STEVE KORNACKI, MSNBC HOST: Good evening once again. I`m Steve Kornacki in for Brian Williams. Day 1,257 of the Trump administration and 127 days to go until the Presidential Election.
And there are several crises right now clouding Donald Trump`s bid for a second term. There are the questions about the still breaking story about what the President knew about intelligence reports suggesting that Russia may have been paying bounties to kill U.S. soldiers, much more on that just ahead.
There are also the new concerns among Trump`s own allies about the state of his re-election campaign. And also a rapid climb in confirmed cases of COVID-19 in some parts of the country.
Today marks exactly six months since the World Health Organization received the first initial reports of a respiratory illness outbreak in China. And worldwide now, there are more than 10 million cases confirmed of the coronavirus and over half a million deaths.
Tonight here in the United States, at least 32 states are seeing a rise in cases with increases reported in the Midwest, the south, and the west. Here`s how the White House assessed the situation today.
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KAYLEIGH MCENANY, WHITE HOUSE PRESS SECRETARY: The people who are being infected tend to be those, as Vice President Pence has noted, half of those testing positive are under the age of 35. This means we`re catching people in their communities. We`re aware that there are embers that need to be put out.
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KORNACKI: Over the past several days, multiple cities and counties have set single-day records for new cases. According to the Los Angeles Times, L.A. County confirmed, "2,903 new COVID cases on Monday, the largest single-day number of new infections the county has reported since the pandemic hit the U.S. Infections have increased by 45% over the past 14 days, and hospitalizations have grown by 43%."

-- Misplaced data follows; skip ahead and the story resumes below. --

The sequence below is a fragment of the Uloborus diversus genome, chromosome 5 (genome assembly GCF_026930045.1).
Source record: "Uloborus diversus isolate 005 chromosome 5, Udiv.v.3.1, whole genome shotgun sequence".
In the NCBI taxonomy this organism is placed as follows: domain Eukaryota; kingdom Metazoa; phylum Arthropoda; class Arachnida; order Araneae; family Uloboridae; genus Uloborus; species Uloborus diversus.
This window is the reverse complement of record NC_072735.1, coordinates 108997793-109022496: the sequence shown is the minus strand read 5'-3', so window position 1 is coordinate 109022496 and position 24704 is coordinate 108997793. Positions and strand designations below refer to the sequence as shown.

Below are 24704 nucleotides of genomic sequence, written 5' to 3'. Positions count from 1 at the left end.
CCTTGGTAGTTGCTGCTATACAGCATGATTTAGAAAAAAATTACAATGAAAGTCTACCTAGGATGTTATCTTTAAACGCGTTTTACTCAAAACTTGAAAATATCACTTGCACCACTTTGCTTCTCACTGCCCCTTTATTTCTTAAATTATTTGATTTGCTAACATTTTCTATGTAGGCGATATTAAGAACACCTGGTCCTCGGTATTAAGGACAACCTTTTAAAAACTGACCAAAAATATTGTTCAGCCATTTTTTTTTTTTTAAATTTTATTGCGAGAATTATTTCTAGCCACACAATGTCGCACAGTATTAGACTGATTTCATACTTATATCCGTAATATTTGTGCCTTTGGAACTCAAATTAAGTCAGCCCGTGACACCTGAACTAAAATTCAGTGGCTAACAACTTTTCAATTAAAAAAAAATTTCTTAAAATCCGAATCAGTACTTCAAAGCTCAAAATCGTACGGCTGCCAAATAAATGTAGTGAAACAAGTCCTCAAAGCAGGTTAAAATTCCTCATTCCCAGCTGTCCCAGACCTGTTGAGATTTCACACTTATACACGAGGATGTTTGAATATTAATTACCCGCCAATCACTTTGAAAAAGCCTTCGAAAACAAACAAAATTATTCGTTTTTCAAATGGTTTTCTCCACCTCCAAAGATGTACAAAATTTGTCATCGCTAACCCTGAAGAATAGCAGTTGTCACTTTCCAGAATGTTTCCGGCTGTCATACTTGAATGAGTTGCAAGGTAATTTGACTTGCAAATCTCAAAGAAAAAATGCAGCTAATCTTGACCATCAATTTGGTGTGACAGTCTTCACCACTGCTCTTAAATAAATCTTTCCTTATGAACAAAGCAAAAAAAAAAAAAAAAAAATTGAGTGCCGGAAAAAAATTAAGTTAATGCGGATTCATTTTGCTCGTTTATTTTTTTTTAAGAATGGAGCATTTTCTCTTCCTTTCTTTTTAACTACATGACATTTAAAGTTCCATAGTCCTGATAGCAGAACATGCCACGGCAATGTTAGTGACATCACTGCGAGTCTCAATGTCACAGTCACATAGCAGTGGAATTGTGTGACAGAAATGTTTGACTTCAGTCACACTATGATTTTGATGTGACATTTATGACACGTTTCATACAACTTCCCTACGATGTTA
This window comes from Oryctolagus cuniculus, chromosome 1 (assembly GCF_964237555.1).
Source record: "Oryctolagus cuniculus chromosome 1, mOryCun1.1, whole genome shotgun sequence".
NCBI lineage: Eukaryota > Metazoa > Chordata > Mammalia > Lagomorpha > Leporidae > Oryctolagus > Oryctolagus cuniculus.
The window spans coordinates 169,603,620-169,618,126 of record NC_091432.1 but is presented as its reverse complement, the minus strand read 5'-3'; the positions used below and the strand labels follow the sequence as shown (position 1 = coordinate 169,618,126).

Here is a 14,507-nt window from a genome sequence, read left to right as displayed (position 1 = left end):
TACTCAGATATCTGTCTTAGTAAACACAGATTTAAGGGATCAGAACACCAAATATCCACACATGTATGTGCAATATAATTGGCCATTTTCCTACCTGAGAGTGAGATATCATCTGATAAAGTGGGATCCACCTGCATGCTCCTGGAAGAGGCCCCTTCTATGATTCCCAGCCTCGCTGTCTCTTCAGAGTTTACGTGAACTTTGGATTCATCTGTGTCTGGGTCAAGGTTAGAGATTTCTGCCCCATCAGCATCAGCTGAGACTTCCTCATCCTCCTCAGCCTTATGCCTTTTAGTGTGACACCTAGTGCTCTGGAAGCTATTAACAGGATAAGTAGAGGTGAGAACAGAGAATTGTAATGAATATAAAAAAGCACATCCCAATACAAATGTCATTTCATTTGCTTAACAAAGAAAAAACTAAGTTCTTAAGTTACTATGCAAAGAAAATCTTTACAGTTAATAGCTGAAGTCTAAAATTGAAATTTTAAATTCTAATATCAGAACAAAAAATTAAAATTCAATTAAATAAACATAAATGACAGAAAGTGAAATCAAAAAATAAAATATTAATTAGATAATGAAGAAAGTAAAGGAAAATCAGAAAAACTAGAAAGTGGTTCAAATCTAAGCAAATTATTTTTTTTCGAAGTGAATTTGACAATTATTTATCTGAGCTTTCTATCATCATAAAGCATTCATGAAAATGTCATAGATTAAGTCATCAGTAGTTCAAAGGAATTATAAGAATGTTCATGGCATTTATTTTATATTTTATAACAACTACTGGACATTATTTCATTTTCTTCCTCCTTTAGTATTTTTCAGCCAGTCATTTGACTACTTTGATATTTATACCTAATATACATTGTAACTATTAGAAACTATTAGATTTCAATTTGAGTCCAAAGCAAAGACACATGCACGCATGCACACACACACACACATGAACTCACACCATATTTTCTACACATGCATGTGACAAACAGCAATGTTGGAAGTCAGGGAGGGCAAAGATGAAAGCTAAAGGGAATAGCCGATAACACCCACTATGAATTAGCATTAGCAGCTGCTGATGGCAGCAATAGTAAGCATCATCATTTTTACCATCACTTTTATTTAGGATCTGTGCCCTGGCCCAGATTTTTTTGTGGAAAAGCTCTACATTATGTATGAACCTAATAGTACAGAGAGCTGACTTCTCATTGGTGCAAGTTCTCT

California`s Governor Gavin Newsom ordered bars closed in seven counties including Los Angeles County. And the L.A. County Department of Public Health is closing area beaches from July 3rd to July 6th for the holiday period.
Governor Doug Ducey of Arizona signed an order to pause the operation of bars, gyms, movie theaters, and water parks for the next month. In New York City, Broadway theaters remain closed for the rest of the year. The state has yet to see any spike in cases after that first wave.
In all, more than a dozen states are now pausing or rolling back the re- openings they had begun. There are also new efforts to force people to wear masks in public.
Kansas Governor Laura Kelly is making face masks mandatory in public spaces beginning this Friday. And Jacksonville, Florida, that is the new site for the Republican National Convention, that city is requiring people to wear masks when indoors. The President`s recent indoor events did not require masks. Here`s what he had to say about the subject back in April.
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TRUMP: Some has sitting in the Oval Office behind that beautiful resolute desk, the great resolute desk, I think wearing a face mask as I greet presidents, prime ministers, dictators, kings, queens, I don`t know, somehow I don`t see it for myself.
(END VIDEO CLIP)
KORNACKI: But there are now a number of high-ranking Republicans encouraging the wearing of masks, including Trump`s own Vice President.
(BEGIN VIDEO CLIP)
MIKE PENCE, (R) UNITED STATES VICE PRESIDENT: For anyone, if you can`t maintain social distancing, which is that if you`re going to be within six feet of people for more than 15 minutes, it`s just a good idea to wear a mask. It`s an important message. We`re here to convey it on behalf of the administration, the White House coronavirus task force, and the President.